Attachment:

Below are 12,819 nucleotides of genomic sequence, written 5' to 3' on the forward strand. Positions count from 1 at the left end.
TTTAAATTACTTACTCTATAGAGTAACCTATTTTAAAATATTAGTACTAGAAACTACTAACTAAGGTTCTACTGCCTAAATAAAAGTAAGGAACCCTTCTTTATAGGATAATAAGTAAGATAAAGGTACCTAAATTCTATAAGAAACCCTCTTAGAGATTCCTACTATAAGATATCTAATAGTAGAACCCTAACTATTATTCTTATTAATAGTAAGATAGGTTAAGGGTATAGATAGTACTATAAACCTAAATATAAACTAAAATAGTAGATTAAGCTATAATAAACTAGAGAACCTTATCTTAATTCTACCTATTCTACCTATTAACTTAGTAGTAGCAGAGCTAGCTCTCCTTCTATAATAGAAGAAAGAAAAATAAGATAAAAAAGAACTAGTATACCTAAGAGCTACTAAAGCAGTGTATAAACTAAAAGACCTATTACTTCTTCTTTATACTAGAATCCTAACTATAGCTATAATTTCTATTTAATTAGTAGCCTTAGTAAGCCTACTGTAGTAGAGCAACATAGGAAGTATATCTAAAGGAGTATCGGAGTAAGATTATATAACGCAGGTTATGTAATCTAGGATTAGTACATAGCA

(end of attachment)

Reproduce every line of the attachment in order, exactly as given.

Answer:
Below are 12,819 nucleotides of genomic sequence, written 5' to 3' on the forward strand. Positions count from 1 at the left end.
TTTAAATTACTTACTCTATAGAGTAACCTATTTTAAAATATTAGTACTAGAAACTACTAACTAAGGTTCTACTGCCTAAATAAAAGTAAGGAACCCTTCTTTATAGGATAATAAGTAAGATAAAGGTACCTAAATTCTATAAGAAACCCTCTTAGAGATTCCTACTATAAGATATCTAATAGTAGAACCCTAACTATTATTCTTATTAATAGTAAGATAGGTTAAGGGTATAGATAGTACTATAAACCTAAATATAAACTAAAATAGTAGATTAAGCTATAATAAACTAGAGAACCTTATCTTAATTCTACCTATTCTACCTATTAACTTAGTAGTAGCAGAGCTAGCTCTCCTTCTATAATAGAAGAAAGAAAAATAAGATAAAAAAGAACTAGTATACCTAAGAGCTACTAAAGCAGTGTATAAACTAAAAGACCTATTACTTCTTCTTTATACTAGAATCCTAACTATAGCTATAATTTCTATTTAATTAGTAGCCTTAGTAAGCCTACTGTAGTAGAGCAACATAGGAAGTATATCTAAAGGAGTATCGGAGTAAGATTATATAACGCAGGTTATGTAATCTAGGATTAGTACATAGCA